Why It’s So Important for Women to Write Sex-Toy Reviews
A woman delves deeper into her relationship with herself when she writes up the results of using a sex toy.
You wouldn’t believe how backward I used to be. Years ago, the editor of a magazine I was writing for asked me to do a sex-toy review, and I was like: no way.
This was the early 2000s. Very few women were writing sex-toy reviews for magazines back then if any were.
The first time I ever heard of a woman writer reviewing a sex toy was when Anna David did for Playboy. I remember thinking that was cool for her, but I would never.
Sure, I wrote about sex. But write about my own sexual experiences? No way!
The editor wasn’t pleased with my answer, especially because I was being paid a monthly fee to write. I’m not saying that I should have just gone ahead and done what the editor of this magazine wanted me to do even if it made me uncomfortable. No woman should have to move out of her personal comfort zone to keep her job.
Still, the reason I didn’t want to write this review was the issue. I believed writing a sex-toy review was beneath me.
That was porn. I was a writer. “Real writers” didn’t write about sex from their personal experience.
Writing about human sexuality from an investigative perspective was okay. I just couldn’t write about my own sexual relationships.
Especially not my sexual relationship with myself.
I remained steadfast in this belief. The magazine let me go and chose someone else who would write a review.
Again, I’m not saying it was okay that the editor let me go for this reason. This probably wouldn’t even be possible these days.
However, I still look back now and see how wrong I was in snubbing my nose at writing a sex-toy review. When a woman writes such a review, she’s demonstrating her sexual freedom. She’s showing everyone that she feels comfortable enough with herself to explore her sexuality shamelessly and openly.
When she takes a sex toy or two for a ride, she’s actively figuring out what feels good to her and trying to help other women in the process. If she can give an okay on a toy that tantalizes a woman’s body, this is good for all of us.
Women sex writers who write such sex-toy reviews are breaking the same boundaries that I once let hold me back.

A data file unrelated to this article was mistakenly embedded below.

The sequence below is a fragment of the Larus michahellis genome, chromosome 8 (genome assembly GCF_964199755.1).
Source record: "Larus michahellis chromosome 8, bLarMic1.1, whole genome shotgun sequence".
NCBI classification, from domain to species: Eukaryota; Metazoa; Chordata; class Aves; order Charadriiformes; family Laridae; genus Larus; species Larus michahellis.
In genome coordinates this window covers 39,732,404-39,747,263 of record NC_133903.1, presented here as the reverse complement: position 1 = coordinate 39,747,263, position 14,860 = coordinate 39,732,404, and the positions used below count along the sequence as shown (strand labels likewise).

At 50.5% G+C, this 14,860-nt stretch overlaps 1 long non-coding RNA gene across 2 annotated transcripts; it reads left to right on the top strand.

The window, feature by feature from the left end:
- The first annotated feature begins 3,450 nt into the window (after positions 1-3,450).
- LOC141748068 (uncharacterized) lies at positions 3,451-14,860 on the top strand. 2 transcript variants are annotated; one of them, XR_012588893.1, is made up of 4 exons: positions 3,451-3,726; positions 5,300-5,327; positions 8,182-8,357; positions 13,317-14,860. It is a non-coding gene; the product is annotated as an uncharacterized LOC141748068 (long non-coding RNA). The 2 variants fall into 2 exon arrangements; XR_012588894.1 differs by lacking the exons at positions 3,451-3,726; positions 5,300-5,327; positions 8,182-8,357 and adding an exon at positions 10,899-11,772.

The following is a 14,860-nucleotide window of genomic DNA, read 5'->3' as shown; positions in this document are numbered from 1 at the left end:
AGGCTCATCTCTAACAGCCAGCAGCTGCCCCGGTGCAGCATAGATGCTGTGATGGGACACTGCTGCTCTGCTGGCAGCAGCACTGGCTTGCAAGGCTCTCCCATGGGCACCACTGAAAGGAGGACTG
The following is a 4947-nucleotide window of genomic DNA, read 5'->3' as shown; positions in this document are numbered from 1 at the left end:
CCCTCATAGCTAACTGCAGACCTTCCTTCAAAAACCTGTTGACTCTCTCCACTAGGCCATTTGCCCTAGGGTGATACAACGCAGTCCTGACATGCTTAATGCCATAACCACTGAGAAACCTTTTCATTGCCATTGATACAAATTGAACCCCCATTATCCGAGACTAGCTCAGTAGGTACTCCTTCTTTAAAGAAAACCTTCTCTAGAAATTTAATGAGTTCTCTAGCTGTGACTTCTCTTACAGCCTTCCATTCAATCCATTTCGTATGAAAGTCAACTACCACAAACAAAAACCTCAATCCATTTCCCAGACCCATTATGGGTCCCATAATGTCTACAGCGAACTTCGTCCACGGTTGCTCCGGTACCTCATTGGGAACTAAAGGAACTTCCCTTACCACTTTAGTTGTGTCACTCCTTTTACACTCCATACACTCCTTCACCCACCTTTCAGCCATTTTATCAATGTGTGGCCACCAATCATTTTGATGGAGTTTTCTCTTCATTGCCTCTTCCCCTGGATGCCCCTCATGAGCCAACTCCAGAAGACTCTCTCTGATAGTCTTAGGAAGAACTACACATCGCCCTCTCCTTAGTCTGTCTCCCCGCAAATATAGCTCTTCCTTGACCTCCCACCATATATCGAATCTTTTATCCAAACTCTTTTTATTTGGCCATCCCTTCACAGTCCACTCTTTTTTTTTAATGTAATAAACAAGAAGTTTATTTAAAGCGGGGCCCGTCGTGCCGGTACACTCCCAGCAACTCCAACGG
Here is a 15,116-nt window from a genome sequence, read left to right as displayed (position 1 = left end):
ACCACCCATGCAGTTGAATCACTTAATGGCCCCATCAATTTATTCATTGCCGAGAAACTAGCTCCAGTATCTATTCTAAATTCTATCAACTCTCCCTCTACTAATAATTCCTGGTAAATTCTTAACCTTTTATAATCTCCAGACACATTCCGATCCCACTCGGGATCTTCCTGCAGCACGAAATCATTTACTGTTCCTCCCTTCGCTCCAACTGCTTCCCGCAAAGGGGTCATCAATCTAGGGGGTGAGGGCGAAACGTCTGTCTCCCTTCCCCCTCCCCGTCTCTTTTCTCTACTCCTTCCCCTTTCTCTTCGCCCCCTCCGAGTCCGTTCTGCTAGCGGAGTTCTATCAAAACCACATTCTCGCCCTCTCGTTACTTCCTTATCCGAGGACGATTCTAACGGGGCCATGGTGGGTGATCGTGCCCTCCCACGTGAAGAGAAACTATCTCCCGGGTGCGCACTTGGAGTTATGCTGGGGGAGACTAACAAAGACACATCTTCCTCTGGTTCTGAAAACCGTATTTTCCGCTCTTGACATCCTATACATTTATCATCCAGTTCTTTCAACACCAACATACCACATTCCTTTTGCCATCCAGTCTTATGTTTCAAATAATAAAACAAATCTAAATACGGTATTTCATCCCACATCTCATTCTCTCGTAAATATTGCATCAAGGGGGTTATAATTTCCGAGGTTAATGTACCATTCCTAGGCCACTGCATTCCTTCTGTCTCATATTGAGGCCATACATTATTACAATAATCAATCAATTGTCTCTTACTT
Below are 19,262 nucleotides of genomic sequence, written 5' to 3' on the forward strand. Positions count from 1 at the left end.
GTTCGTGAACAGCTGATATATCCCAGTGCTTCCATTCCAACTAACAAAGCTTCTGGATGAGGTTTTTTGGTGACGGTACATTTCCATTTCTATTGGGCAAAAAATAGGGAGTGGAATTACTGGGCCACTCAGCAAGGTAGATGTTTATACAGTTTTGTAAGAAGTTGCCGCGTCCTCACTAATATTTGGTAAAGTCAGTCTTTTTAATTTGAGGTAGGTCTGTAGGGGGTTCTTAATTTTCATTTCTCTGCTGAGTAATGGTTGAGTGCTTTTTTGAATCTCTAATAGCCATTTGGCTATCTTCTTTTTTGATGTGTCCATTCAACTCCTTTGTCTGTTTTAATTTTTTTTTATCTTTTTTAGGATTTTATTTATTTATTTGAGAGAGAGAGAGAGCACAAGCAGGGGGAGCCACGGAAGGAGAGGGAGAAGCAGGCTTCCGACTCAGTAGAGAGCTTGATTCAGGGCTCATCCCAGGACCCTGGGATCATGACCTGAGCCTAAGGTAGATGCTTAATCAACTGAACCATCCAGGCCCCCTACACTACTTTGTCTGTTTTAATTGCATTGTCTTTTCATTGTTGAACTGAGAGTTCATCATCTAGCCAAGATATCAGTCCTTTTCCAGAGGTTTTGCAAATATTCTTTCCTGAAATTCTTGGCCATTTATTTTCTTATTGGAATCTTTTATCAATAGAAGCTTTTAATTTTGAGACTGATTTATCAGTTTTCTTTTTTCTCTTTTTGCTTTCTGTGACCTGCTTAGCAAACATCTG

Why I had so many sexual hang-ups.
It’s understandable why I was so sexually backward. My sexual education growing up could be distilled into the following concept: “Don’t have sex but if you do, use condoms and don’t get pregnant.”
No one ever showed me where my clitoris was. My orgasm wasn’t important. All that mattered was not having sex too soon with a man. If I did, he would just use me.
It took me years not only to unlearn everything I learned about sex as a girl but to re-teach myself to have a positive outlook on my sexuality.
It’s no fluke that I ended up writing about sex. I went straight for a subject that I knew so little about, eager to learn more.
But still, because of my childhood, even as I wrote about sexuality, I remained sexually blocked. I could write about sex but I had to separate myself from it, at least on a personal level. I should never permit my reader to believe I actually had sex — no, that would be improper.
Okay, so my reader probably knew I had sex. I wrote about sex. But I should still keep my own sex life cloaked in secrecy. Who would respect me if I wrote about it? I grew up with the belief that to be intelligent meant being chaste — or at least projecting the sense that I wasn’t sexual.
When I look back and see how many hang-ups I had about sex, no wonder I refused to write about using sex toys on myself.
I’m now embarrassed by how close-minded I once was.
I recently spoke with Nadège, a female sex blogger, about how we as women can’t be whole when we repress our female sexual energy. Sexual exploration allows a woman to channel her sexual energy in a positive way. And what better way to channel that energy than through masturbation? And what better way to masturbate than with a sex toy?
When a woman uses a sex toy to get herself off, she attains pleasure without a man’s help. And if she can process what she experienced and write about it… How great is that?
What a pity that I spent so many years feeling that writing sex-toy reviews wasn’t a valid form of writing. It’s been a long process of unteaching and re-learning sexuality from a more positive perspective instead of one that upholds tired social norms about how women are supposed to act if we’re to be considered worthy and smart.
Will I ever write a sex-toy review? I’m not sure. If I don’t, the reason certainly won’t be because of a bunch of backward views on my part.